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advance Allies arms army asked attack Austrian battle became become began believed better Bonaparte Bourbons bridge brother brought called campaign cause command continued Corsican Czar Emperor Empire enemy England English entered Europe eyes face fact fell fight fire followed force France French friends gave give given Guard hand head held hope horse hundred Italy Joseph King knew known land leave leon lived looked lost Louis Louis XVIII Madame marshals matter Murat Napo Napoleon never night nobles offered officers once Paris passed peace Pope position Prince Prussia reached ready received refused remained retreat Russian seemed seen sent side soldiers soon Spain taken things thought thousand tion told took troops turned young
Page 604 - Give them," said he in 1810, and in a far higher strain of eloquence, "a corrupt House of Lords; give them a venal House of Commons ; give them a tyrannical Prince ; give them a truckling Court, — and let me but have an unfettered press ; I will defy them to encroach a hair's-breadth upon the liberties of England...
Page 512 - They crowded round me to read in my face the impression of the nearly nine hours' conversation. I did not stop, and I do not think I satisfied their curiosity. Berthier accompanied me to my carriage. He seized a moment when no one was near to ask me whether I had been satisfied with the Emperor. "Yes...
Page 635 - He very seldom spoke, but when he did, smiled, in some sort, agreeably. He looked about him, not knitting but joining his eyebrows as if to see more minutely, and went through the whole tedious ceremony with an air of sedate impatience.
Page 510 - You are no soldier,' said he, 'and you do not know what goes on in the mind of a soldier. I was brought up in the field, and a man such us I am docs not concern himself much about the lives of a million of men.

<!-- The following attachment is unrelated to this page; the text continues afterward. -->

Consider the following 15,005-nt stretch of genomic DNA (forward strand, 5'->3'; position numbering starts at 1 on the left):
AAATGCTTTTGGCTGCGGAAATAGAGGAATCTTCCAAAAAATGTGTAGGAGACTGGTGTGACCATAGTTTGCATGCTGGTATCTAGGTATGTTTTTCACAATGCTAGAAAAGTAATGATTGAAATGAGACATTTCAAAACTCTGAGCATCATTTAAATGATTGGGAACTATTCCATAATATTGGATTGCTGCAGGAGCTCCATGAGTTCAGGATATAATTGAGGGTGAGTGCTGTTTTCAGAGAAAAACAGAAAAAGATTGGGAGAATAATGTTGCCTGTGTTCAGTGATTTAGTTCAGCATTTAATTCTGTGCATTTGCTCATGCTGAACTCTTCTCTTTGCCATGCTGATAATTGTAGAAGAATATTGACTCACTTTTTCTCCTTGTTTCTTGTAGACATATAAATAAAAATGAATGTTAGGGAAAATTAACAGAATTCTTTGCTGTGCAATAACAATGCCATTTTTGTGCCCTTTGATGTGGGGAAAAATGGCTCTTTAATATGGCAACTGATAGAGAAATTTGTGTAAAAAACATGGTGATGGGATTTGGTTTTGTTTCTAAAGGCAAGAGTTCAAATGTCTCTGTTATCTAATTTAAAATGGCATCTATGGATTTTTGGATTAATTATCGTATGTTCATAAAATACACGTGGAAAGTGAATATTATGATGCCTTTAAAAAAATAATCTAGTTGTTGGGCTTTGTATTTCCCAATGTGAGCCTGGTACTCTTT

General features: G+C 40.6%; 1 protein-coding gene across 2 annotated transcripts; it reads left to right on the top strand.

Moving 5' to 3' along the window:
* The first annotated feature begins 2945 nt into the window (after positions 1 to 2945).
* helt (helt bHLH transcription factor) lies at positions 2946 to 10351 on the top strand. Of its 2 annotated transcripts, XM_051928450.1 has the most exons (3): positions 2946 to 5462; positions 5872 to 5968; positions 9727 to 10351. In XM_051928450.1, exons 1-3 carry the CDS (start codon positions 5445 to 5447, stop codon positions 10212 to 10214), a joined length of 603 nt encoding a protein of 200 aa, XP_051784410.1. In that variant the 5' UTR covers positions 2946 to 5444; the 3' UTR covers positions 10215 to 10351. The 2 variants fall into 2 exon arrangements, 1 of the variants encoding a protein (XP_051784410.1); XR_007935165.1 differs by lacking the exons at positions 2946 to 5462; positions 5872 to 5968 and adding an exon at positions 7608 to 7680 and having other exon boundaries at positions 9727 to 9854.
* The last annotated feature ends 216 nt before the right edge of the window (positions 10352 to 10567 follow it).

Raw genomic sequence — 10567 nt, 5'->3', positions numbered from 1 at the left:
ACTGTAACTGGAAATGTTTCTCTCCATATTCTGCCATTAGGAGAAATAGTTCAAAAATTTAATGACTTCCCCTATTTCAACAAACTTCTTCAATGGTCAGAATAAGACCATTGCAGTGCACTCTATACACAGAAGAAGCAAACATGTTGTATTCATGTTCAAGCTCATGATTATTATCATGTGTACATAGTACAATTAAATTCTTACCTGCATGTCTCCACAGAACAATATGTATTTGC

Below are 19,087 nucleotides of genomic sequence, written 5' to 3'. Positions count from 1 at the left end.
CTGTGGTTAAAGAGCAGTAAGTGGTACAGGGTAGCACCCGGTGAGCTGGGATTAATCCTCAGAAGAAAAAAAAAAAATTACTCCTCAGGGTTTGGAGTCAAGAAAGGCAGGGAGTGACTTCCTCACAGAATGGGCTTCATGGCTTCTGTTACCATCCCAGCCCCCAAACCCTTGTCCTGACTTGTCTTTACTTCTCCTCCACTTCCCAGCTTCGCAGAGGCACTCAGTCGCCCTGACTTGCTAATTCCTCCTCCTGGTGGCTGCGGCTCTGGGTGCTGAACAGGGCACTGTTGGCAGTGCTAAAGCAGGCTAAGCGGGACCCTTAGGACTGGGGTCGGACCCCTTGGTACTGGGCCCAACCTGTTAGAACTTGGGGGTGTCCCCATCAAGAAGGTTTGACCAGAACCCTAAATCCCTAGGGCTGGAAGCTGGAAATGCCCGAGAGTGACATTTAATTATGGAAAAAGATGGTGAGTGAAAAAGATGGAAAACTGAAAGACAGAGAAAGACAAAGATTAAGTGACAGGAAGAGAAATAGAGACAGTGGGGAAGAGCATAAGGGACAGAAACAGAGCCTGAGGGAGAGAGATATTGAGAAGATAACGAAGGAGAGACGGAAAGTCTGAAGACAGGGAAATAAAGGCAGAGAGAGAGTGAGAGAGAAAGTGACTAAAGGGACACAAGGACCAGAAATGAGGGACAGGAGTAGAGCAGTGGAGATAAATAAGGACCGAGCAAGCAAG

Page 634 - His hair was of a dark dusky brown, scattered thinly over his temples ; the crown of his head was bald. One of the names of affection given him of late by his soldiers is 'notre petit tondu.
Page 690 - The grave at St. Helena was opened ; the perfectly preserved face, beautiful in death, uncovered amid sighs and tears ; and then the body, taken away to be entombed " upon the banks of the Seine in the midst of the people I have so much loved...
Page 711 - Watson has not only done a work that was worth the doing, but hr has done it, for the most part, exceedingly well. He has given us a highly interesting book upon one of the most fascinating themes of history. 'Jhe klo'y of France is the fruit of great research, and is a conscientious and thoroughly readable presentation of a great theme.
Page 397 - Another aide-de-camp is ordered to bring up the Guard. " Que le marechal avance vers la tour en defilant par sa gauche — et tout ce qui se trouve a sa droite est prisonnier." — Now the watch is consulted and the snuff is taken no more ; the battle is over ; the fortune of the day is decided ; the great Captain indulges in pleasantry ; nor doubts any more of the certainty and of the extent of his victory than if he had already seen its details in the bulletin. After all, the grand secret of both...
Page 24 - Lease, op. cit., p. 7. Thomas E. Watson wrote in 1902 a lengthy biography: Napoleon, a Sketch of His Life, Character, Struggles, and Achievements, in which Napoleon, "the moneyless lad from despised Corsica, who stormed the high places of the world, and by his own colossal strength of character, genius, and industry took them," is calmly described as "the great Democratic despot.
Page 138 - It is my design to lead you into the most fertile plains in the world. Rich provinces and great cities will be in your power : there you will find honour, glory, and wealth. Soldiers of Italy ! will you be wanting in courage or perseverance ? " This speech from a young general of six-and-twenty, already distinguished by well-earned success, was received with eager acclamations.